She recounted some of the comments her male peers made when she returned to Hopkins, after making several connections at the conference.
“When I came back, some of my guy friends told me that I just got those jobs because I am a girl,” Donis said. “It sucks, because I may have gotten more interviews because I am a girl, but I passed those interviews too.”
Tsai emphasized that in addition to WiCS, other student groups like Association for Computing Machinery (ACM) help students apply their skills after they graduate from college. ACM is open to the entire student body and aims to aid CS students nationwide through events about technology and scholarships.
“Because there is that gender disparity in computing, it is difficult in the real world to feel comfortable getting advice on internships or knowing who to ask about research or things you might be interested in,” Tsai said. “Both WiCS and ACM have really helped create a really positive atmosphere.”
CS Associate Teaching Professor Sara Miner More explained that though she experiences gender disparities in the field on a regular basis, she finds the department’s environment largely positive.
“As a faculty member specifically, it is unfortunate to look around the room and see very few other women around. But I do find the environment generally welcoming here, and I don’t feel like I’m treated differently in this particular department,” More said.
More found that women pursuing computer science were particularly resilient for being able to push on, despite feeling like a minority in the field.
“Often, the women that stick with computer science turn out to be some of the strongest majors we have,“ she said. “Maybe it’s because they were the ones that were strong enough to survive that adversity and that feeling of not belonging.”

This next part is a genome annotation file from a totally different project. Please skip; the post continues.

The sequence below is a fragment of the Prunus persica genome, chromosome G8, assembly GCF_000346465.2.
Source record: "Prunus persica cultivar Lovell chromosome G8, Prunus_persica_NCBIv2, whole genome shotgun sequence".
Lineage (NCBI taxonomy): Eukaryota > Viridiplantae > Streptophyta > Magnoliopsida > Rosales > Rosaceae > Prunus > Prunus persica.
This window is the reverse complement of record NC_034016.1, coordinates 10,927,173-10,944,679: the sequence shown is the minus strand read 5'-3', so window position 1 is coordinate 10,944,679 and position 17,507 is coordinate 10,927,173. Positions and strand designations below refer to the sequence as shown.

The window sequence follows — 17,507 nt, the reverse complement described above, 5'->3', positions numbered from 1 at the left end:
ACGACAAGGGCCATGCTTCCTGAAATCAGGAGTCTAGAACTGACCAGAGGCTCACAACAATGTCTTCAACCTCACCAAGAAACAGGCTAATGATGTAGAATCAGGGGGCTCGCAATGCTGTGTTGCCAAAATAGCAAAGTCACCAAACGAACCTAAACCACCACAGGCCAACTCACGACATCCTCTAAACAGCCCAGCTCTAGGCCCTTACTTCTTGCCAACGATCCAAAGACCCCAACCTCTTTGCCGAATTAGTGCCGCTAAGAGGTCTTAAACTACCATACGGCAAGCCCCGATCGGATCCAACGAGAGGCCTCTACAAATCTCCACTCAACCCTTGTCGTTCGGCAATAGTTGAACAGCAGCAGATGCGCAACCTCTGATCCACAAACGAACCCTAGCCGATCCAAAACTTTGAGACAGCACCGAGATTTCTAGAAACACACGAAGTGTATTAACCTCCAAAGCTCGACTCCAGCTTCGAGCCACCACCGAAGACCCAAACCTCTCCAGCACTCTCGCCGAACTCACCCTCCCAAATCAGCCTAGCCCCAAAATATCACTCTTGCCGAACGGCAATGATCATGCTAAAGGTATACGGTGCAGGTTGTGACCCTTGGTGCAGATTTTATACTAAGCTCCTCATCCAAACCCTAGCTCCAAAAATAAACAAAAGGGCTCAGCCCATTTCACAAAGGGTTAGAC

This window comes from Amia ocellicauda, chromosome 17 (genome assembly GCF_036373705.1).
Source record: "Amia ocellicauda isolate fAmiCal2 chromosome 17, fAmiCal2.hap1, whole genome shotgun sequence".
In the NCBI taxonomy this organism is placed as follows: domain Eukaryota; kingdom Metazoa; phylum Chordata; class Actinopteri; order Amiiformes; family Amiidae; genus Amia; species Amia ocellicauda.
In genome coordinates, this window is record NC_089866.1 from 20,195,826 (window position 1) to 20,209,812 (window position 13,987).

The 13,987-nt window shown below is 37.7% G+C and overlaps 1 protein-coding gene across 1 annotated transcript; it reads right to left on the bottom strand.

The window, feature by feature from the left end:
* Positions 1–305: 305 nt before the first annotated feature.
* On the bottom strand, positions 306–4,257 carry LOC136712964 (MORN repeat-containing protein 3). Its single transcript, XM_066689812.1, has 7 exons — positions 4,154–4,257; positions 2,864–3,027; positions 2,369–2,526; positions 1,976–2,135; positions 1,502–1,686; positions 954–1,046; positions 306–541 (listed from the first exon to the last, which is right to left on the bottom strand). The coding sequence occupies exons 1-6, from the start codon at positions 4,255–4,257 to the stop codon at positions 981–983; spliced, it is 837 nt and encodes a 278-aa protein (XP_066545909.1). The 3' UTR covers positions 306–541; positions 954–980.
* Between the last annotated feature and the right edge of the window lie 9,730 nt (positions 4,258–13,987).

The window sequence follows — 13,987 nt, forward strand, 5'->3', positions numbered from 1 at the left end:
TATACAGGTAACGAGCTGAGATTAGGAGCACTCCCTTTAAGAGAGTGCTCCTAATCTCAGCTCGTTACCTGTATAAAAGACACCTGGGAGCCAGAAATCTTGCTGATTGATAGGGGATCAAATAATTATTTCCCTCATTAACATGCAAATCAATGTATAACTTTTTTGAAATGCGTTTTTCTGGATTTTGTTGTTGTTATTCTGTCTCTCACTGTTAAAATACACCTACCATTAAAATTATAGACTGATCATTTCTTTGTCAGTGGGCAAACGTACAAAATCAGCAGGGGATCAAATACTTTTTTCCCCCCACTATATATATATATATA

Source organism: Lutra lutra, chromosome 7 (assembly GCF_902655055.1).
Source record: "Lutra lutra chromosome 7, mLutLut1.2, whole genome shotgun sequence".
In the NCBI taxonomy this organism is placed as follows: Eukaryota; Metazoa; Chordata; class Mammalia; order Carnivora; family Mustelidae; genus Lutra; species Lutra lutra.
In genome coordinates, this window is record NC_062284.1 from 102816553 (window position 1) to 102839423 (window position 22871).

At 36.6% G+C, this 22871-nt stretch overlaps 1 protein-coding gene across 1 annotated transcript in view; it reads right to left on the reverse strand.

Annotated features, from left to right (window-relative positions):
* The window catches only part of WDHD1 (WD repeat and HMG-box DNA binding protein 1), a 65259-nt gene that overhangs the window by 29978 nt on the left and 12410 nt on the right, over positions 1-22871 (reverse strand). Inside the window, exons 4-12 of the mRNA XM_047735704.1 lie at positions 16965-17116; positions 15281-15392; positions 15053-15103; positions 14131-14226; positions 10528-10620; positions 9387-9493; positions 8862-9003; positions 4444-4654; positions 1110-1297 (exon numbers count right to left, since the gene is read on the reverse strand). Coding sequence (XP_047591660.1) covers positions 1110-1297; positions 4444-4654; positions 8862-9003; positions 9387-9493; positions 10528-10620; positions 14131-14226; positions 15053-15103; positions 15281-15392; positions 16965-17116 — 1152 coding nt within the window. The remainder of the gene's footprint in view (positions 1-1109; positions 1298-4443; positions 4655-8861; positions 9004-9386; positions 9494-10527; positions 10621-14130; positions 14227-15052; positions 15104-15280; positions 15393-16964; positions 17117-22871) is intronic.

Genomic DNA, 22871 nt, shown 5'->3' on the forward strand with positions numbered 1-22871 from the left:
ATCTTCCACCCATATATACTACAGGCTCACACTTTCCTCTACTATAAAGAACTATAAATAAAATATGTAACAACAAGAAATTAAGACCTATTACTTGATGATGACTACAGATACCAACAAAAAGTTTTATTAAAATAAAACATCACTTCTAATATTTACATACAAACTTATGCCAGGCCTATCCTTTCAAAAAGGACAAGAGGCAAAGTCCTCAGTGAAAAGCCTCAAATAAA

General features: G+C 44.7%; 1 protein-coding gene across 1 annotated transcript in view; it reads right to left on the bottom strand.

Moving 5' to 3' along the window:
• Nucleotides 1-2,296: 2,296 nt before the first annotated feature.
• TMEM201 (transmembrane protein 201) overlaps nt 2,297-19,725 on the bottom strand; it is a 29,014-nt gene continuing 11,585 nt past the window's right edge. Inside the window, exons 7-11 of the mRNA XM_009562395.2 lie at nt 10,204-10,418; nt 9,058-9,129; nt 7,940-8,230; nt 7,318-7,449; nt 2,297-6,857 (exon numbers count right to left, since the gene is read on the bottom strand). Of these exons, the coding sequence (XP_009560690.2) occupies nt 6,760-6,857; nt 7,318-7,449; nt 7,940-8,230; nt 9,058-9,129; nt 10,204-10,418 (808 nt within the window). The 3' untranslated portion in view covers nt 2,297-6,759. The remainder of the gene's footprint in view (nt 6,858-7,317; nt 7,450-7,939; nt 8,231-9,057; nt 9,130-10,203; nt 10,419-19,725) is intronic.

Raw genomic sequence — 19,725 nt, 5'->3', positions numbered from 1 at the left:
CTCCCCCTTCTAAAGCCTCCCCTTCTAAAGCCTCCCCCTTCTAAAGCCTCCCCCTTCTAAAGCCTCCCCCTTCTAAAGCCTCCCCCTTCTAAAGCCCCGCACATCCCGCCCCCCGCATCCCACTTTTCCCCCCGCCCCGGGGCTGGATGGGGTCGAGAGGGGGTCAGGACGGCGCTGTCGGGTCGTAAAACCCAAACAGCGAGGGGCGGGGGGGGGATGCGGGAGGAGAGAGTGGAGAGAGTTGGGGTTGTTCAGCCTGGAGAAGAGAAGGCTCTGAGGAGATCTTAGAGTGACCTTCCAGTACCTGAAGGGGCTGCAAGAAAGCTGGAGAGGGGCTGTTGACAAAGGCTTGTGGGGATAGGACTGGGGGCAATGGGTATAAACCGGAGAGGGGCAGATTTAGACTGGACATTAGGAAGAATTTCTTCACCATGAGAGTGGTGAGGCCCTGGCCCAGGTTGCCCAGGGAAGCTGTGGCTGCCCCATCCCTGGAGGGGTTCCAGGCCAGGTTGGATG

Despite facing microaggressions and being a minority in her major, Donis encouraged other girls pursuing computer science to persevere, especially during the first years in the department.
“Once you take the first step, it becomes easier and you become motivated. You have to get through the awful classes first,” she said.
Sophomore Mia Boloix also noticed that there is a disproportionately small number of women in CS. She speculated that sometimes, women might be deterred from CS because society expects them to be perfect.
“In CS, you can’t have the mentality of being a perfectionist, because you are always going to fail at something at some point,” she said. “Men are taught to be brave and try, but if women do the same thing, then they are called bossy and cold.”
Boloix also observed that early in their childhood development, men and women are exposed to technology in drastically different ways. She cited the example of video game technology being largely geared toward men, which she argued exposes men to computing at a much earlier age than women.
First-year Computer Science graduate student Shreya Chakraborty, however, did not perceive a gender disparity in CS at Hopkins, particularly in comparison to her experience in her home country of India.
“This is a stark contrast from my home country. There was a relatively much lower representation of women in engineering there,” she said.
She encouraged women interested in CS to pursue it regardless of what anyone else believes they should do.
“People should get going in whatever they want to do,” she said. “Just because you are a woman and some people may tell you that you have a low IQ or that you’re not meant for STEM, don’t follow them and don’t listen to them. Just fuck them, and go do whatever you want.”
Katy Wilner contributed reporting.